The Trust Board agreed that a general information letter from the City Attorney needs to be sent to the adjacent homeowners advising them that a survey was conducted revealing several encroachments.Additionally, the mailing should include a brochure emphasizing the good neighbor approach.Then a letter should be sent to the specific encroachers inviting them to a workshop about PioneerPark encroachments including principles of restoration.Once the responses come in from those encroaching, staff can decide how to handle the responders.
Director Mayer will talk to the City Attorney about the letter and report her opinion at the next meeting.Director Mayer will bring an educational letter and sample brochure to the next meeting.
Scheduled for Saturday, April 17, 2004, Trustee Duvall will lead a group of volunteers on the west side of the southeast quadrant along Island Crest Way removing invasives; one homeownerin the northwest quadrant is interested in removing yard waste behind his property and “adopting” the area; and a group of Boy Scouts, one who is earning his Eagle Scout status, will be working to remove yard waste in the most northwest corner of the northwest quadrant behind another home.The Parks Maintenance crew will support all of these project areas by hauling the debris away.
The recently donated bench has been installed facing the Mystic Bird sculpture.
Trustee Moore presented the Board with her draft of the Trillium to be posted on the City’s Website.She will provide Director Mayer a disk, and he will submit it to Deb Symmonds, Assistant City Manager, to review the layout.
The annual report from the Open Space Trust Board for 2003 needs to be presented at the May 3, 2004 City Council Meeting.The Arts Council will present its annual report on the same evening.The deadline is April 28, 2004 to Director Mayer to be included on the Council’s agenda.
Director Mayer further advised that on July 19, 2004 the Trust Board needs to have a 2005-06 work plan ready to present to Council.The work plan needs to be consistent with the budget biennium of 2005-2006.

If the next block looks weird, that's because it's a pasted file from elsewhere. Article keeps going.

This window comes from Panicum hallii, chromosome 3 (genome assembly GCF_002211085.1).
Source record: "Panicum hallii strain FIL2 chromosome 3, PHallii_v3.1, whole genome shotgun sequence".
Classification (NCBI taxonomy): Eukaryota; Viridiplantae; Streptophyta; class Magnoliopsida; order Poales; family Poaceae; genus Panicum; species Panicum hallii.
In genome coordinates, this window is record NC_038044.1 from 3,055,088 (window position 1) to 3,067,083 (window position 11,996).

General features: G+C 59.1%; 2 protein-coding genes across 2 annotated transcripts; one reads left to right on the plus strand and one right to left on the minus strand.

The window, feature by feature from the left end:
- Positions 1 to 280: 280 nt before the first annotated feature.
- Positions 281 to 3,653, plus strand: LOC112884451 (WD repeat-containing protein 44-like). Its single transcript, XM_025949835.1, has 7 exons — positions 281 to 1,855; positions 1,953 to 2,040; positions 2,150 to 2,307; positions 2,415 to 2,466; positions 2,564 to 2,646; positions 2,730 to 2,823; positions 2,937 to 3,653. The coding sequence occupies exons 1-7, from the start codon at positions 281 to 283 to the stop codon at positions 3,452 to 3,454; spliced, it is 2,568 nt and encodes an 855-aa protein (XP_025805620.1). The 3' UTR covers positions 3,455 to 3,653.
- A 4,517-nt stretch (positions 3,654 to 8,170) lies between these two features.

Chairman Owens suggested that the next agenda for the Trust Board include discussion about a working committee to prepare this work plan.
PSE Project – SE 68th Street
There is a restoration project on SE 68th Street across from SunnybeamSchool.This is a joint project between the City right-of-way team and Puget Sound Energy along the north boundary of the SunnybeamSchool.There are 12 Douglas fir trees that have been repeatedly topped for power line clearance and as well as holly and laurel and other non-native invasive plant material.The plan made by the right-of-way team and PSE was to take the Douglas fir, holly, laurel, and ivy out and replace the trees with lower growing trees that would fit under the power lines, i.e. birch, hornbeam.The goal is to have the ground vegetation be native.This plan was developed to address the power line clearance issues and enhance the native component in that border area.The issue being raised by the Sunnybeam school is that the firs provide a screening; until the new trees grow the screening will be at a minimum. This property is not part of PioneerPark.
Summer Celebration! Booth
Summer Celebration! will be July 10, and 11.Trustee Moore is planning an ecology educational booth hoping to get people to volunteer in all the parks.She has both county and state literature to hand out.The Open Space Trust Board will share a booth with the invasive management group, represented by Rita Moore.